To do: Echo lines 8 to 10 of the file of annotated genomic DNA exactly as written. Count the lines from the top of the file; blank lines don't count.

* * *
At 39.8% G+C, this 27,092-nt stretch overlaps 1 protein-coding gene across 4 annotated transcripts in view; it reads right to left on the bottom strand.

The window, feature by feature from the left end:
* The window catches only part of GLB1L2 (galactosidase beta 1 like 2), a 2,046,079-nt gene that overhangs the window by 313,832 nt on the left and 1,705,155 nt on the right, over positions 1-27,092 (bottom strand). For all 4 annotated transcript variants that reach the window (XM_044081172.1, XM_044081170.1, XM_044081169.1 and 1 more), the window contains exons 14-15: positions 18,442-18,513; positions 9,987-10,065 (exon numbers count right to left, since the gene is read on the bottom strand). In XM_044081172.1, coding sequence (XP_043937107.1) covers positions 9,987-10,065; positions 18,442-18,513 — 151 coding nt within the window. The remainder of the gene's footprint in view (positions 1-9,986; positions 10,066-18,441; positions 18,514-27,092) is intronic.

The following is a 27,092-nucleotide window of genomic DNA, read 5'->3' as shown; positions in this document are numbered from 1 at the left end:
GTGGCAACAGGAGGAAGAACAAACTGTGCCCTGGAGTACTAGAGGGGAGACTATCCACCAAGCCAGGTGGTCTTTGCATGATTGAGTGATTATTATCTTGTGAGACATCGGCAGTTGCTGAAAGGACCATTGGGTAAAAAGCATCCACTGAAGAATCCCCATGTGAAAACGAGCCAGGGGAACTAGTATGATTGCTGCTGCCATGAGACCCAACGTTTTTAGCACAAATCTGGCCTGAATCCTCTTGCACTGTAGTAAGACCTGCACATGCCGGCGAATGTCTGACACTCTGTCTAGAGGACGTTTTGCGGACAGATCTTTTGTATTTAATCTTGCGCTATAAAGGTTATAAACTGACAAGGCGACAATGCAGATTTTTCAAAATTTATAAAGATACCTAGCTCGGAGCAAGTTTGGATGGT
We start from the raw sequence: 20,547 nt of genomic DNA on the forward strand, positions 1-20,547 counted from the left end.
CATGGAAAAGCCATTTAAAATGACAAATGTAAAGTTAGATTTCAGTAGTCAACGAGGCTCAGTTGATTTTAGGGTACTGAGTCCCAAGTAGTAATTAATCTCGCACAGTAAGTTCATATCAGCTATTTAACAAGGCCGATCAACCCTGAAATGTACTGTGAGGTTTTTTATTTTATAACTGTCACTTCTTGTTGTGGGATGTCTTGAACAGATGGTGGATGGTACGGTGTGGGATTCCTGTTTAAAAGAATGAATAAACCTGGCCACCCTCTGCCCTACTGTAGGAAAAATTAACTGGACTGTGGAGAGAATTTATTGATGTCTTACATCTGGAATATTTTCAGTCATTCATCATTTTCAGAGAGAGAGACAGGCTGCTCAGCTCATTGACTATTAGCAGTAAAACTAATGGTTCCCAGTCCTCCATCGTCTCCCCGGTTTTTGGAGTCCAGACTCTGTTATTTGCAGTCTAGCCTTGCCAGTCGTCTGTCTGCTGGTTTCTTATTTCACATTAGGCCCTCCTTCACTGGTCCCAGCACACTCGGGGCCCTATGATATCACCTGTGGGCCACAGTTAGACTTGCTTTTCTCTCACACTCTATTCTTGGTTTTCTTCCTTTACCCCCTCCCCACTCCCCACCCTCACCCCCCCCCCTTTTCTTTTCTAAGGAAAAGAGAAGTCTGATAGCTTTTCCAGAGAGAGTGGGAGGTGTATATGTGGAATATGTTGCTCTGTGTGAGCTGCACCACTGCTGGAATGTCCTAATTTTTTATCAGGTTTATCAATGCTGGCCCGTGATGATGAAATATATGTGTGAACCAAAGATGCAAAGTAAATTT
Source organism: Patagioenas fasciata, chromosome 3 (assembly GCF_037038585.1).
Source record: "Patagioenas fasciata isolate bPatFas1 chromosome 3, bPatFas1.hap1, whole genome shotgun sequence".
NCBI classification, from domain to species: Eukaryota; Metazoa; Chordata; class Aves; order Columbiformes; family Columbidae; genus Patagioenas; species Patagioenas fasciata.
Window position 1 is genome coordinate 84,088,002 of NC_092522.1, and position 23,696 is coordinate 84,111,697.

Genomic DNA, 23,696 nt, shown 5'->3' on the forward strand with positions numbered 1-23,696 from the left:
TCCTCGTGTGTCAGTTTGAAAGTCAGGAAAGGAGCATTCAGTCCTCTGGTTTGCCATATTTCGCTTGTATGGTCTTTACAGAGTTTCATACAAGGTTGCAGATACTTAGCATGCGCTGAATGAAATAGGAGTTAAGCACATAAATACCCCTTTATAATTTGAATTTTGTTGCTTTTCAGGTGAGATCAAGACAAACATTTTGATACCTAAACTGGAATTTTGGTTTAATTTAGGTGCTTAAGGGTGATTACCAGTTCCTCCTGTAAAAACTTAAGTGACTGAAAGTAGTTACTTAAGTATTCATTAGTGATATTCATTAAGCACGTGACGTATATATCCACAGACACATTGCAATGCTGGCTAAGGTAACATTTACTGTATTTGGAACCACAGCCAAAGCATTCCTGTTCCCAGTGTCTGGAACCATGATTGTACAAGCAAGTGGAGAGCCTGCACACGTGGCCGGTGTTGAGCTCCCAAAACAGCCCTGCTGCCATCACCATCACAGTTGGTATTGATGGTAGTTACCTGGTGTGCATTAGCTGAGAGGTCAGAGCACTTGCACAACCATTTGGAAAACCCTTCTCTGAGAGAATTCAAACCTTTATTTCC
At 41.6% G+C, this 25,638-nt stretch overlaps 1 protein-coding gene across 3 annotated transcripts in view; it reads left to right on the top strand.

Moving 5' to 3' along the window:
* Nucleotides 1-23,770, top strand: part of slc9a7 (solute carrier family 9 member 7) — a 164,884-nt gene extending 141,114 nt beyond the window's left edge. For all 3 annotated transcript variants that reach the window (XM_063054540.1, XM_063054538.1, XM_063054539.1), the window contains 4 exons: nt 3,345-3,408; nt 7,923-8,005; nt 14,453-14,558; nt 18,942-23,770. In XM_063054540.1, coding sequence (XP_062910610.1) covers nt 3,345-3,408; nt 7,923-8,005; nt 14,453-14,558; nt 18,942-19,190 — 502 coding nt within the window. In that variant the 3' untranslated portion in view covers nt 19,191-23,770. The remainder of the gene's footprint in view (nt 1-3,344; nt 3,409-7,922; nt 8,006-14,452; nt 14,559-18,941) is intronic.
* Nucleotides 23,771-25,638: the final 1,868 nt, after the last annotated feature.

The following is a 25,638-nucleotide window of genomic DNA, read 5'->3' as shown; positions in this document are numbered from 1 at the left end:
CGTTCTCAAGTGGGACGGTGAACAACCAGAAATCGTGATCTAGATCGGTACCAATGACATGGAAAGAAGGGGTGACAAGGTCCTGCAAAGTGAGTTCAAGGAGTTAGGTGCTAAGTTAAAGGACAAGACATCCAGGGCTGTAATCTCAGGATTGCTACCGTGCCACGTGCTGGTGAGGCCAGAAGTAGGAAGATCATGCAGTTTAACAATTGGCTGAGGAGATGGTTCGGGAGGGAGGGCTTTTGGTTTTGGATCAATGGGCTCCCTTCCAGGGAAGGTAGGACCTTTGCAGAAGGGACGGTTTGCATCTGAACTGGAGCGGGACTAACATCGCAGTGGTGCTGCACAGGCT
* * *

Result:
Source organism: Patagioenas fasciata, chromosome 3 (assembly GCF_037038585.1).
Source record: "Patagioenas fasciata isolate bPatFas1 chromosome 3, bPatFas1.hap1, whole genome shotgun sequence".
NCBI classification, from domain to species: Eukaryota; Metazoa; Chordata; class Aves; order Columbiformes; family Columbidae; genus Patagioenas; species Patagioenas fasciata.